TimelineEstimated Time: 30 minutes
Teacher preparation: Preview the presentation and embedded links. Decide which parts you want to focus on and which parts you will treat more briefly. You may want to insert more slides containing additional information that is important for your students to know.
SLIDE 1: You may wish to set the tone for this lesson by dimming the lights or finding other ways to create a contemplative mood in the room. It would be best NOT to play music at this point.
Ask students to imagine that they have been transported to ancient Egypt. Have them imagine they are sitting in that time and place with their eyes shut (or with a blindfold on, or just waking up, or some other scenario in which they are listening only and not looking around). Have them imagine what they think they would hear.
After a few moments of silence, ask the students to share with the class what they think they would hear. Why might they hear those things?
SLIDE 2: Briefly share and discuss some or all of the examples of "Egyptian" music on slide 2. Listen to each recording only as long as your students sustain interest.
Conclude that there are many popular ideas of what ancient Egyptian may have sounded like, but being (or having been) popular has very little to do with authenticity.
Slides 3-5: THIS IS THE HEART OF THE LESSON. Listen to the examples on two or three of these slides. As a teacher, DO NOT PROVIDE COMMENTARY on the music at this point. Let the students explore their own ideas and feelings about the music without direction from you.
(Be aware that you may not want to show the video on Slide 5 between 1:42-1:47. The rest of the videos in the presentation should be widely considered appropriate for use in a sixth grade classroom. Listen to each recording only as long as your students sustain interest.)
Pause after you listen to each selection. Have the students share their responses to the three questions on each slide. It does not matter if they answer the questions in order or if they combine answers. The point of this portion of the lesson is for them to explore their personal responses to each selection and lay the groundwork for connecting with the people of this ancient culture.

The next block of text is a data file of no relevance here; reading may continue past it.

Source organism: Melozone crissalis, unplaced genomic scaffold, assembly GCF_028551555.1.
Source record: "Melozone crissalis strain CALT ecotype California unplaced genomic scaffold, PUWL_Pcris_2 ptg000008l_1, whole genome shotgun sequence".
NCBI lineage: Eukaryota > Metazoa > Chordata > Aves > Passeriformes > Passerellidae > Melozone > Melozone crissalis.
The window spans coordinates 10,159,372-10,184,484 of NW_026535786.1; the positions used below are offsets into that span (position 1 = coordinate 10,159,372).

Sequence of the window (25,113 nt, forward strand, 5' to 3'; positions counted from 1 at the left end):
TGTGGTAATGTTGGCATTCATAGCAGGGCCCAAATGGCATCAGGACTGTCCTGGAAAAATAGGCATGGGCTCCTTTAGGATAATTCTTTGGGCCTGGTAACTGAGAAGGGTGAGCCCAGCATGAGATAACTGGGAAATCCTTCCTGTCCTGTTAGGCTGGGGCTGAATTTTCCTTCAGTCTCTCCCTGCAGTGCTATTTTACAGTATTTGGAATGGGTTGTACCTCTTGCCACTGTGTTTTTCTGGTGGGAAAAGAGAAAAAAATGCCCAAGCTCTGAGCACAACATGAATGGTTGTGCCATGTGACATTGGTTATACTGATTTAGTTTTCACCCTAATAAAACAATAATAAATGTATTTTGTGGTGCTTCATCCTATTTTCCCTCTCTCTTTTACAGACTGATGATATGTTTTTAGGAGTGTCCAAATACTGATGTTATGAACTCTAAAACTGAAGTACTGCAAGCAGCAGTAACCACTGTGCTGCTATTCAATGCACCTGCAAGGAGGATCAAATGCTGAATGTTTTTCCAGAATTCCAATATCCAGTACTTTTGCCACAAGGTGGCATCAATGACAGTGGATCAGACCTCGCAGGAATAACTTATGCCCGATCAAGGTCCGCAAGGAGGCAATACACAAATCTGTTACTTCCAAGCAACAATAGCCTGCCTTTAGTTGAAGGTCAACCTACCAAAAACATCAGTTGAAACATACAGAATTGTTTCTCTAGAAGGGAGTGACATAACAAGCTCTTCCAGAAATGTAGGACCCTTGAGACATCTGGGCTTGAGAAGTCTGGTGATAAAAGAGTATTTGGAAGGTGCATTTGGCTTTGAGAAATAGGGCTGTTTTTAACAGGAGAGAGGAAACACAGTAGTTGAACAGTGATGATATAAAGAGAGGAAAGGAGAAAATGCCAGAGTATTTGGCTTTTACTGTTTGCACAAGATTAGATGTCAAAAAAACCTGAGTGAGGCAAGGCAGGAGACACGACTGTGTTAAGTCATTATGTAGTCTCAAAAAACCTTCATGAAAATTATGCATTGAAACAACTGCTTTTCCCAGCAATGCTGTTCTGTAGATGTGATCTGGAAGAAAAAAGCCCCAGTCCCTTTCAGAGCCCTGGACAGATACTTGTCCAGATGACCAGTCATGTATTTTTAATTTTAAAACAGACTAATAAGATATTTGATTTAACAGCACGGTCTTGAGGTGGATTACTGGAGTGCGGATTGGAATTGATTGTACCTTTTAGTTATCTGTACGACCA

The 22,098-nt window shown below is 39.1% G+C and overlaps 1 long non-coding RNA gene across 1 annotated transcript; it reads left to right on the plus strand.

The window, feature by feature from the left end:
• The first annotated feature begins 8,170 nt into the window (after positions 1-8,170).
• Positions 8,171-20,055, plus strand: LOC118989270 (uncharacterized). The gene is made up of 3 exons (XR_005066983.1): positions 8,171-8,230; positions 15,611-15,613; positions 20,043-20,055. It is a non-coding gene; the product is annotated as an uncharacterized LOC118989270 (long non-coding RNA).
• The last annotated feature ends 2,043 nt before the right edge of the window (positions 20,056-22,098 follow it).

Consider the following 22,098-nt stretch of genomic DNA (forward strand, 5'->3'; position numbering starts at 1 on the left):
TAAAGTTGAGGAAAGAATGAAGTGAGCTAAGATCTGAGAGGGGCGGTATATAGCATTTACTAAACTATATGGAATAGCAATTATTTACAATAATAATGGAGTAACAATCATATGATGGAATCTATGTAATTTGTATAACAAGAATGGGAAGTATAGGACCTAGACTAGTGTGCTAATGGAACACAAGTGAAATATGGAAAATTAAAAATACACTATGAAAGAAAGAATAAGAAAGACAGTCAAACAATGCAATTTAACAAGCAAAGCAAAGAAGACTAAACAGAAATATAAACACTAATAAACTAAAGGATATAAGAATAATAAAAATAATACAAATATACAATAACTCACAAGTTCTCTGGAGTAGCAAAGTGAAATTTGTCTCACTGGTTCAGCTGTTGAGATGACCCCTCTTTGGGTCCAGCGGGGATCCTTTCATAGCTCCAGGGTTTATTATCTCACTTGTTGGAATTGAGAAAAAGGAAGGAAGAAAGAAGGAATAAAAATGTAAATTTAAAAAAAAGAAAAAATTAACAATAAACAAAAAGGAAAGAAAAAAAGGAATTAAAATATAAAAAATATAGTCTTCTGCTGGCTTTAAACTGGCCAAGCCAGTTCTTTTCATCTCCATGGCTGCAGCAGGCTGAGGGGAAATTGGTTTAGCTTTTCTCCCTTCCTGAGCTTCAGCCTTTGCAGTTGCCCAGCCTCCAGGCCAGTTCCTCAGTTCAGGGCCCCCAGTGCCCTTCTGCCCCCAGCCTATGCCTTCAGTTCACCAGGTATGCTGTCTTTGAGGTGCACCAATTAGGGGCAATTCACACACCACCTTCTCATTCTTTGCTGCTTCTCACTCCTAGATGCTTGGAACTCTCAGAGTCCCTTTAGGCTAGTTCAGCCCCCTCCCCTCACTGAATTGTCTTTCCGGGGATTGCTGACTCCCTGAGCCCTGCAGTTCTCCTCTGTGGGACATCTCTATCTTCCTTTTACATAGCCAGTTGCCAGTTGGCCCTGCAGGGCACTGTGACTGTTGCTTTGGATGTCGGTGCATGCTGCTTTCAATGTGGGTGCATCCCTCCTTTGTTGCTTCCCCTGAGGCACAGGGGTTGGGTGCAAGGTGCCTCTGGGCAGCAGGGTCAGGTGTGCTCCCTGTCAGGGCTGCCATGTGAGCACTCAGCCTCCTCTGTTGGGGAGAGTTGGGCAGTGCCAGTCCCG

Be aware that once students start making these connections, they will want to continue having this discussion and the lesson may run longer than expected. If the students become absorbed in this discussion, it may be most effective to let the discussion run its course and then return to the remainder of the Powerpoint and lesson at a later time, if your schedule allows.
Slides 6-25: Continue the discussion as outlined in the presentation.
Revisit the question, If you were transported back to ancient Egypt, what do you think you would hear? If you heard music, what do you think it would sound like?
You may want to add this additional level of challenge: When you give your answer, indicate whether you are thinking of sounds generally throughout Egyptian culture (across time periods, locations, and social classes) or if the sounds you describe might reflect a specific time, place, or social class.
You may wish to have your students respond in a discussion (class, small group, pair-share), in a written format (you decide the genre), in an artistic format, or by creating an instrument that was, or might have been, present in ancient Egypt.
Feel free to make a copy of this presentation and adapt it to work with other presentations or slides that you may have prepared to teach the history of ancient Egypt.
Most of the reconstructed Egyptian music accessed in the presentation is rather soft and slow. Some of the selections are quite long and might be suitable as background music for some activities in your classroom while you are studying Egypt.
Adjust the timing of examples and depth of each of the discussions to meet the specific needs of your students. These adjustments may vary dramatically from class to class or group to group. This is a student-driven lesson.
The presentation of much of the material in this lesson in its original artistic format (music, visual art) facilitates inclusion of students with language limitations. Some students with language limitations may need to be given alternative ways to participate in the discussion portions of the lesson.
Students will identify characteristics of ancient Egyptian music and make connections between the style of the music and the culture from which it sprang.
How might the people of ancient Egypt have felt about music? How might their feelings about music have been the same or different than yours?
Fine Art Standards
Perceive and respond to the messages of music in various musical styles
Identify cultural expressions of early civilizations